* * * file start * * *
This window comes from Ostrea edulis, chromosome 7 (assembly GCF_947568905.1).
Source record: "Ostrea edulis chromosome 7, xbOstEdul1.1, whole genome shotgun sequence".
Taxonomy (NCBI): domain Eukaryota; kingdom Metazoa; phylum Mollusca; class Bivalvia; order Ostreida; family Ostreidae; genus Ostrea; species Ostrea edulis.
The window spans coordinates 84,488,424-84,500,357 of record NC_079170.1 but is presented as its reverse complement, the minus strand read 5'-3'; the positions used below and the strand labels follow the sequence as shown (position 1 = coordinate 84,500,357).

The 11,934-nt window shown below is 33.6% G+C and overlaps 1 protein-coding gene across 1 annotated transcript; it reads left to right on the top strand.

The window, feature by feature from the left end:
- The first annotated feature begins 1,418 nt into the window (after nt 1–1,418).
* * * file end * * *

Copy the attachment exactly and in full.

This window comes from Ostrea edulis, chromosome 7 (assembly GCF_947568905.1).
Source record: "Ostrea edulis chromosome 7, xbOstEdul1.1, whole genome shotgun sequence".
Taxonomy (NCBI): domain Eukaryota; kingdom Metazoa; phylum Mollusca; class Bivalvia; order Ostreida; family Ostreidae; genus Ostrea; species Ostrea edulis.
The window spans coordinates 84,488,424-84,500,357 of record NC_079170.1 but is presented as its reverse complement, the minus strand read 5'-3'; the positions used below and the strand labels follow the sequence as shown (position 1 = coordinate 84,500,357).

The 11,934-nt window shown below is 33.6% G+C and overlaps 1 protein-coding gene across 1 annotated transcript; it reads left to right on the top strand.

The window, feature by feature from the left end:
- The first annotated feature begins 1,418 nt into the window (after nt 1–1,418).